Stone pillar from the ruins

Tuesday, May 24, 2005

China | Inner Mongolia | Dolonnuur#2

I asked our informant at the Janja Khutagt residence if he knew anything about the San-kuan-miao Temple mentioned in Podzneev’s 1892-93 account. He knew of no temple by this name but he did direct us to some ruins about half a mile from the Yellow Temple. One gateway building seemed to be in fairly reasonable shape, and just behind it was another very dilapidated gateway building which was being used as a storage shed. A guy was sitting on the steps of the first gateway building, but when we questioned him he launched into some convoluted nonsense about the Three Kingdoms period. From the glazed look in his eyes he may have been under the influence of some locally produced narcotic. Mr. Li quickly dismissed him and turned to a woman slopping down a pig in the courtyard in front of the second temple. She knew nothing, but directed us to a nearby house where Mr. Li roused an old man who appeared to be in his eighties.

Gateway to the Central Temple of the San Yin Si Complex

This old man claimed that the remaining temples here were once part of a large temple complex known as the San Yin Si which dated from the period of the Emperor Kangxi. Kangxi himself, according to the old man, had once visited here. According to the old man the remaining two buildings were the gateways to the Central Temple complex. There was also a East Temple and a West Temple on either side of it. According to the old man the feng-shui of temple was very auspicious, with the West Temple built on the tail of a large dragon, the Central Temple on the back of the dragon, and the East Temple on the head of the dragon. The old man says that the main temple of the central complex was huge and contained “thousands” of statutes of what he termed Buddhas. Both the East and West Temple complexes were totally destroyed by the Soviet Red Army, again according to the old man, as well as the main temple of the Central complex. No one knows what happened to the statues.

Second Gateway to Central Temple now used as a storage shed

Podzneev claims that the San-kuan-miao Temple complex was at the time of his visit the grandest building in town and that the bell tower was the town’s highest structure. He also notes that according to local tradition Kangxi visited the temple in 1691 when he came here to met Zanabazar, so apparently it existed by then. No one has any idea what happened to the San-kuan-miao Temple and indeed no one even recognizes the name. So it seems quite possible that the San Yin Si was what Podzneev called the San-kuan-miao Temple. After perusing Podzneev’s account, Mr. Li opined that most of the Chinese names he used for local landmarks are now unrecognizable. In any case, as mentioned nothing now remains of the San Yin Si / San-kuan-miao Temple except the two aforementioned buildings.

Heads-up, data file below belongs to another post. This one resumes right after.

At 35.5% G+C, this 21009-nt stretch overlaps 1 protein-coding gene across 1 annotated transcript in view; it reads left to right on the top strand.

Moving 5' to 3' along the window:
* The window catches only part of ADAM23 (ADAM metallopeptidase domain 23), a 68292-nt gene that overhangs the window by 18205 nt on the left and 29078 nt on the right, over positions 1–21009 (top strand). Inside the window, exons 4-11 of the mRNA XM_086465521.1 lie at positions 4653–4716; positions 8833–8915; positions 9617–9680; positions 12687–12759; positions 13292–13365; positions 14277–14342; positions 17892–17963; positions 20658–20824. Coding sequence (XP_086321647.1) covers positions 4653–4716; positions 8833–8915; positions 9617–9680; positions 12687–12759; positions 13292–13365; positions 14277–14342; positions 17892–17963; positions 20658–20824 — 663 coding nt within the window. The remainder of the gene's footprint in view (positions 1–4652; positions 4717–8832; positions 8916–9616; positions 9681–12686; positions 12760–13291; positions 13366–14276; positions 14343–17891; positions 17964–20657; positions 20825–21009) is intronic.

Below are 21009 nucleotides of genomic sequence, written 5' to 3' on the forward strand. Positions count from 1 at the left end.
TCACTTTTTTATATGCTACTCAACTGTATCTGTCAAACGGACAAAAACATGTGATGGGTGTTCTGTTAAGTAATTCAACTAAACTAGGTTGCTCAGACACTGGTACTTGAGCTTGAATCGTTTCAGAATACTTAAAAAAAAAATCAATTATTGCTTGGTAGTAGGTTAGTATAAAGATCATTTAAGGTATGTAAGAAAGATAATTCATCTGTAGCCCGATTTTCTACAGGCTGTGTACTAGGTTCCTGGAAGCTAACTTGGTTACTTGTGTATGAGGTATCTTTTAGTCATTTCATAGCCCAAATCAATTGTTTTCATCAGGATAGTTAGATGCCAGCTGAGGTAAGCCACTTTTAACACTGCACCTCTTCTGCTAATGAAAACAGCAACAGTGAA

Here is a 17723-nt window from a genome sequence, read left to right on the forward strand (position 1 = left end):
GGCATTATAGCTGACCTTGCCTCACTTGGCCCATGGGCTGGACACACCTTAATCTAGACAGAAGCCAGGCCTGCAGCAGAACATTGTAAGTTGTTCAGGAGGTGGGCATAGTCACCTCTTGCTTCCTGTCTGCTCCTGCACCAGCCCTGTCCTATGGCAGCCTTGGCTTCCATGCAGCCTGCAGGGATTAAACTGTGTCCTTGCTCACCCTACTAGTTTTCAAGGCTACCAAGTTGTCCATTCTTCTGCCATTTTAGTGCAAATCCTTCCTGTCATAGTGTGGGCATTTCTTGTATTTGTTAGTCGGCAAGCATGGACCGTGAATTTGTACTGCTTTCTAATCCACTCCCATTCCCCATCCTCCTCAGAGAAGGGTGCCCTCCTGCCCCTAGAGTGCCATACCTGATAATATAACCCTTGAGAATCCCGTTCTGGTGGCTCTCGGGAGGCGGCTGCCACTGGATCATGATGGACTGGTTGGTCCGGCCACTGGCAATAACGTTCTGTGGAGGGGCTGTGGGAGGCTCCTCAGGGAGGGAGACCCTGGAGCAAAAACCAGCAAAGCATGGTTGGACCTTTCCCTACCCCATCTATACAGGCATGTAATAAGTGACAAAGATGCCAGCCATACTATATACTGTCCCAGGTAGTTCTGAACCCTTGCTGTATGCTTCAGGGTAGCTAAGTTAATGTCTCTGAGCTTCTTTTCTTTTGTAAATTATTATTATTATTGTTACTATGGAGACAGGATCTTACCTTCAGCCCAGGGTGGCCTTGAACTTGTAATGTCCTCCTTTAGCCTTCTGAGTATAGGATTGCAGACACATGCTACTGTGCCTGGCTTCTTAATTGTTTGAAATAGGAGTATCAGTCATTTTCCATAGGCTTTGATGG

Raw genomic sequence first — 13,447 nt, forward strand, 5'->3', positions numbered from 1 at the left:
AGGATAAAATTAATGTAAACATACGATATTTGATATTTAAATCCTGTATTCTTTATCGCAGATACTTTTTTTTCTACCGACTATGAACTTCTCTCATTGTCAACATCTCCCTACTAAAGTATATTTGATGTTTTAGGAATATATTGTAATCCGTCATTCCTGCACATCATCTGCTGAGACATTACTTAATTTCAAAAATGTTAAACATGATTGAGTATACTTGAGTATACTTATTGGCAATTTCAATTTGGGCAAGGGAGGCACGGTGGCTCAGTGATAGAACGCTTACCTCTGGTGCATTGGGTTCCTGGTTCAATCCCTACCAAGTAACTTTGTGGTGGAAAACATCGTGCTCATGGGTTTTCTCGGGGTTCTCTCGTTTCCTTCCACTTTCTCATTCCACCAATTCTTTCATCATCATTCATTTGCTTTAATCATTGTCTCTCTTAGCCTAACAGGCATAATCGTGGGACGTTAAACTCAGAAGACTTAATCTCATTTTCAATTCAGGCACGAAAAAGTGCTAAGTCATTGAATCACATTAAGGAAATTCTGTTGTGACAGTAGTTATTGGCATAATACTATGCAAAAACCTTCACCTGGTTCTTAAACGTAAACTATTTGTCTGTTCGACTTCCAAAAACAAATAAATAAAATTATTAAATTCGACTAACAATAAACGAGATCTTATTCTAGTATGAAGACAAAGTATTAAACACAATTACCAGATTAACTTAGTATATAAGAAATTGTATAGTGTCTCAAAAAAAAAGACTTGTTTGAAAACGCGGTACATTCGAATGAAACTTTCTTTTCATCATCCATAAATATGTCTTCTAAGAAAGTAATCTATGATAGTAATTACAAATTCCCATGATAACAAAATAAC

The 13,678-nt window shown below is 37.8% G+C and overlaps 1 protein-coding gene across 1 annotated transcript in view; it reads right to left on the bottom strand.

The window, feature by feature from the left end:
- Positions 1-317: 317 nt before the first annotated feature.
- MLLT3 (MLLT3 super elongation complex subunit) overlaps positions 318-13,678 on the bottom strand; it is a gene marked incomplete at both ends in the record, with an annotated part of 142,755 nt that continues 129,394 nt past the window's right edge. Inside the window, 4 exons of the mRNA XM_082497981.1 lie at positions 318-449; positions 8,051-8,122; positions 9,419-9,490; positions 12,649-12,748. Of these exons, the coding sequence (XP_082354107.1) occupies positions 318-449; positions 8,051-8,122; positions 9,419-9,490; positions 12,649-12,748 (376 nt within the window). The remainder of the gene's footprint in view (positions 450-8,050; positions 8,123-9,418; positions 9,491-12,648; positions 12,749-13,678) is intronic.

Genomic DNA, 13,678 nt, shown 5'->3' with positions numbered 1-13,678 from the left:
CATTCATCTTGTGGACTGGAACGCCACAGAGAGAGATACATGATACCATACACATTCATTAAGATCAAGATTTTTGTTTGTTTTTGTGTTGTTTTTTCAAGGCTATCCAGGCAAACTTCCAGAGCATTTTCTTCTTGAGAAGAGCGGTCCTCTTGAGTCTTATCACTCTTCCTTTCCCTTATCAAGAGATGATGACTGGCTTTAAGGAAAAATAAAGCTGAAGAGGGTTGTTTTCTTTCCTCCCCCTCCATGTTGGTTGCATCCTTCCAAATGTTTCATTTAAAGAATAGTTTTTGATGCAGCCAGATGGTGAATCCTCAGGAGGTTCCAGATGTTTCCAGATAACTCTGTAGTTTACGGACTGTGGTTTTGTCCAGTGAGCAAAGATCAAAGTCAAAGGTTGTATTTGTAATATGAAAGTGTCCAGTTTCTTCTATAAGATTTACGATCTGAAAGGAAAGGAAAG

Our elderly informant also told us we should check out the Shanxi Merchant’s Meeting Hall, which had now been turned into a museum. This was news, since up to then everyone had said there were no museums in Dolonnuur. The Meeting Hall or more properly complex of buildings was surrounded by a high wall and very similar in appearance to a monastery. Created in 1745, it served as a meeting place for merchants and traders from the province of Shanxi, who apparently dominated the commercial life of the town. The complex had been heavily damaged during the Cultural Revolution but has now been restored. A sign at the complex says that by the late nineteenth century there were over 4000 merchants in Dolonnuur and that fifty percent of them were from Shanxi Province. The complex featured an outdoor stage on which operas were performed and a variety of meeting and eating halls.

Stage of the outdoor opera

Newly carved wooden door on the opera stage

One of the meeting halls

More meeting halls

We were fortunate enough to met the director of the museum, a man in his thirties, who agreed to guide us to our next stop, Khubilai Khan’s capital of Shangdu.

Monday, May 23, 2005

China | Inner Mongolia | Dolonnuur

The next morning we drove sixty miles north into the province of Inner Mongolia and on to the town of Dolonnuur. The country got drier and more desert-like as we proceeded northward. On the outskirts of Dolonnuur several forestation projects have been started in an attempt to halt the encroaching desert. The town itself is set among low sand dune covered hills. At one time there was seven lakes spread out in the depression here, giving the place its name (in Mongolian dolon = “seven”; nuur = “lake”).